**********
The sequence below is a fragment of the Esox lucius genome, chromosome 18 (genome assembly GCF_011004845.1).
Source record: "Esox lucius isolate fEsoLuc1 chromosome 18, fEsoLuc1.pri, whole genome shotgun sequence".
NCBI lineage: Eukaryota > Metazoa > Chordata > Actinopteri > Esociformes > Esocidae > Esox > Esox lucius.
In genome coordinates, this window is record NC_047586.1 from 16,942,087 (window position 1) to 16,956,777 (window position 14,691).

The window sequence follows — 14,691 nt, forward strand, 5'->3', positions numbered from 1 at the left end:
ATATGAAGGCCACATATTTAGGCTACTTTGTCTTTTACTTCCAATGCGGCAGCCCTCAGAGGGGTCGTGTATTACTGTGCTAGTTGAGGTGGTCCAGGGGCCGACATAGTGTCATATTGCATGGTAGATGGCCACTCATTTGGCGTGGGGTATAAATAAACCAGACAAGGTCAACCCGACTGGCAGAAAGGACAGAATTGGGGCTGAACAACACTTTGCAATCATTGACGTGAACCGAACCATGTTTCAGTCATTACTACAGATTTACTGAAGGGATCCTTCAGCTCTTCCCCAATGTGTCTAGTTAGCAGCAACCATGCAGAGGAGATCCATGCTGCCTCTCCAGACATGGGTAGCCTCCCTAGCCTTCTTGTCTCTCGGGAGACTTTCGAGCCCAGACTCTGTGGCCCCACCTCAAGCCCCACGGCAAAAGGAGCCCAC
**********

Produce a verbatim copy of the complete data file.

The sequence below is a fragment of the Esox lucius genome, chromosome 18 (genome assembly GCF_011004845.1).
Source record: "Esox lucius isolate fEsoLuc1 chromosome 18, fEsoLuc1.pri, whole genome shotgun sequence".
NCBI lineage: Eukaryota > Metazoa > Chordata > Actinopteri > Esociformes > Esocidae > Esox > Esox lucius.
In genome coordinates, this window is record NC_047586.1 from 16,942,087 (window position 1) to 16,956,777 (window position 14,691).

The window sequence follows — 14,691 nt, forward strand, 5'->3', positions numbered from 1 at the left end:
ATATGAAGGCCACATATTTAGGCTACTTTGTCTTTTACTTCCAATGCGGCAGCCCTCAGAGGGGTCGTGTATTACTGTGCTAGTTGAGGTGGTCCAGGGGCCGACATAGTGTCATATTGCATGGTAGATGGCCACTCATTTGGCGTGGGGTATAAATAAACCAGACAAGGTCAACCCGACTGGCAGAAAGGACAGAATTGGGGCTGAACAACACTTTGCAATCATTGACGTGAACCGAACCATGTTTCAGTCATTACTACAGATTTACTGAAGGGATCCTTCAGCTCTTCCCCAATGTGTCTAGTTAGCAGCAACCATGCAGAGGAGATCCATGCTGCCTCTCCAGACATGGGTAGCCTCCCTAGCCTTCTTGTCTCTCGGGAGACTTTCGAGCCCAGACTCTGTGGCCCCACCTCAAGCCCCACGGCAAAAGGAGCCCAC